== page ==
Skew
Skew, or skewness, can be mathematically defined as the averaged cubed deviation from the mean divided by the standard deviation cubed. If the result of the computation is greater than zero, the distribution is positively skewed. If it's less than zero, it's negatively skewed and equal to zero means it's symmetric. For interpretation and analysis, focus on downside risk. Negatively skewed distributions have what statisticians call a long left tail (refer to graphs on previous page), which for investors can mean a greater chance of extremely negative outcomes. Positive skew would mean frequent small negative outcomes, and extremely bad scenarios are not as likely.

A nonsymmetrical or skewed distribution occurs when one side of the distribution does not mirror the other. Applied to investment returns, nonsymmetrical distributions are generally described as being either positively skewed (meaning frequent small losses and a few extreme gains) or negatively skewed (meaning frequent small gains and a few extreme losses).

Positive Skew Negative Skew
Figure 2.4

For positively skewed distributions, the mode (point at the top of the curve) is less than the median (the point where 50% are above/50% below), which is less than the arithmetic mean (sum of observations/number of observations). The opposite rules apply to negatively skewed distribution: mode is greater than median, which is greater than arithmetic mean.

Positive: Mean > Median > Mode Negative: Mean < Median < Mode

Notice that by alphabetical listing, it's mean à median à mode. For positive skew, they are separated with a greater than sign, for negative, less than.

Kurtosis
Kurtosis refers to the degree of peak in a distribution. More peak than normal (leptokurtic) means that a distribution also has fatter tails and that there are more chances of extreme outcomes compared to a normal distribution.

The kurtosis formula measures the degree of peak. Kurtosis equals three for a normal distribution; excess kurtosis calculates and expresses kurtosis above or below 3.

In figure 2.5 below, the solid line is the normal distribution; the dashed line is leptokurtic distribution.

Figure 2.5: Kurtosis

Sample Skew and Kurtosis
For a calculated skew number (average cubed deviations divided by the cubed standard deviation), look at the sign to evaluate whether a return is positively skewed (skew > 0), negatively skewed (skew < 0) or symmetric (skew = 0). A kurtosis number (average deviations to the fourth power divided by the standard deviation to the fourth power) is evaluated in relation to the normal distribution, on which kurtosis = 3. Since excess kurtosis = kurtosis - 3, any positive number for excess kurtosis would mean the distribution is leptokurtic (meaning fatter tails and lesser risk of extreme outcomes).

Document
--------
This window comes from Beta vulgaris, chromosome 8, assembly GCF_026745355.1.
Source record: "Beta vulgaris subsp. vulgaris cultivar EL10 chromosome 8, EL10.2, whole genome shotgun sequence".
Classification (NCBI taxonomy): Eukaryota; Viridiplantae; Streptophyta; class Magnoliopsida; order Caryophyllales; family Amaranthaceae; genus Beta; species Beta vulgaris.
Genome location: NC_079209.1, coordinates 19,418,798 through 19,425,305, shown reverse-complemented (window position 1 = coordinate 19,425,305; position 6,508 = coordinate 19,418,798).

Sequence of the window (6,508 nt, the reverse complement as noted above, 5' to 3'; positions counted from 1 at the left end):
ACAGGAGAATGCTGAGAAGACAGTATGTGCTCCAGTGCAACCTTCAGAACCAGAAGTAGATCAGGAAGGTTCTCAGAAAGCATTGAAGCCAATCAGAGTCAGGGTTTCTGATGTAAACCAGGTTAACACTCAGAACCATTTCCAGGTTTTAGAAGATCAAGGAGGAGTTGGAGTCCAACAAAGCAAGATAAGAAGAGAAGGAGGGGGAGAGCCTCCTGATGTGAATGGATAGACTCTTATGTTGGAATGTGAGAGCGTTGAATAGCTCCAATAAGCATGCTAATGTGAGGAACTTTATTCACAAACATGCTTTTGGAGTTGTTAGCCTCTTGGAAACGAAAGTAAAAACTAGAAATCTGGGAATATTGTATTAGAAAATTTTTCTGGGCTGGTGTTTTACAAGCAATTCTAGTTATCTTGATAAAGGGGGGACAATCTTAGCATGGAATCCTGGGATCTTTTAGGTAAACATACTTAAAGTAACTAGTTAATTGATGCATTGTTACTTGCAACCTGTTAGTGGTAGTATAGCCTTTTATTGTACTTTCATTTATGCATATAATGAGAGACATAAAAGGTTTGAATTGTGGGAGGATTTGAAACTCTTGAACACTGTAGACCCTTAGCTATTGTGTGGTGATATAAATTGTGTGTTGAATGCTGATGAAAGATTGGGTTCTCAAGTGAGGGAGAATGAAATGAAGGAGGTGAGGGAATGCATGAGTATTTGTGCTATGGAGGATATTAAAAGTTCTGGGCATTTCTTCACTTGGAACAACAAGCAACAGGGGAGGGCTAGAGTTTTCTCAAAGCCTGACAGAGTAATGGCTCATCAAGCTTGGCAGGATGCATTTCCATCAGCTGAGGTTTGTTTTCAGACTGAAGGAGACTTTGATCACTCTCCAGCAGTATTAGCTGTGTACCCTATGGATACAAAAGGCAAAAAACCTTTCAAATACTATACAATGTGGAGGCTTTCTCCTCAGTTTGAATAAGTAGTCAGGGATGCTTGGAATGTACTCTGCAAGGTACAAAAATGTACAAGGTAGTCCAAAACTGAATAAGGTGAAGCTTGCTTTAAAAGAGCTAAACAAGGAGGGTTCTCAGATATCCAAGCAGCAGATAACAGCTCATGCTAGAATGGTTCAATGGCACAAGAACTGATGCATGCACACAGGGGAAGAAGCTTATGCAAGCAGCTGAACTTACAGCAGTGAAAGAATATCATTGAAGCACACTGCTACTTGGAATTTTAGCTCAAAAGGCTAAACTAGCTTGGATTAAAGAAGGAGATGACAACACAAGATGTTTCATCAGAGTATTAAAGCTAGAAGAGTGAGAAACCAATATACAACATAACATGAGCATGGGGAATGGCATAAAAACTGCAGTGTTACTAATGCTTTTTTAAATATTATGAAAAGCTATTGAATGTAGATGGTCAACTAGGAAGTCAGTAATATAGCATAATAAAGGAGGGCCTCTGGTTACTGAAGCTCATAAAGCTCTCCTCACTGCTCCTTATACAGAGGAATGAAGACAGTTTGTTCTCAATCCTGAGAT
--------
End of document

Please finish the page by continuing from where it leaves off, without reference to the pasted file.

Basic Probability Concepts

Related Articles
  1. Trading

    Trading With Gaussian Models Of Statistics

    The entire study of statistics originated from Gauss and allowed us to understand markets, prices and probabilities, among other applications.
  2. Investing

    What's Skewness?

    Skewness describes how a data distribution leans.
  3. Investing

    Quantitative Analysis Of Hedge Funds

    Hedge fund analysis requires more than just the metrics used to analyze mutual funds.
  4. Investing

    A Simplified Approach To Calculating Volatility

    Though most investors use standard deviation to determine volatility, there's an easier and more accurate way of doing it.
  5. Investing

    Find The Right Fit With Probability Distributions

    Discover a few of the most popular probability distributions and how to calculate them.
  6. Investing

    What is Descriptive Statistics?

    Descriptive statistics is the term applied to meaningful data analysis.
  7. Investing

    The Uses And Limits Of Volatility

    Check out how the assumptions of theoretical risk models compare to actual market performance.
  8. Investing

    Understanding Statistics

    Statistics provide the means to analyze data and then summarize it into a numerical form.
  9. Investing

    A Simplified Approach To Calculating Volatility

    Volatility is sometimes greater than anticipated, but the way it’s measured can compound the problems that occur when it’s unexpected.
Frequently Asked Questions
  1. Where else can I save for retirement after I max out my Roth IRA?

    The first option to explore is to determine if you can contribute to a 401(k), 403(b), or 457 plan at work. If your employer ...
  2. How did George Soros "break the Bank of England"?

    In Britain, Black Wednesday (September 16, 1992) is known as the day that speculators broke the pound. They didn't actually ...
  3. What counts as "debts" and "income" when calculating my debt-to-income (DTI) ratio?

    It's important to know your debt-to-income ratio because it's the figure lenders use to measure your ability to repay the ...
  4. Who are Monsanto's main competitors?

    Learn about Monsanto Company's two main operating divisions and its main competitors within each sector, including The Mosaic ...
Trading Center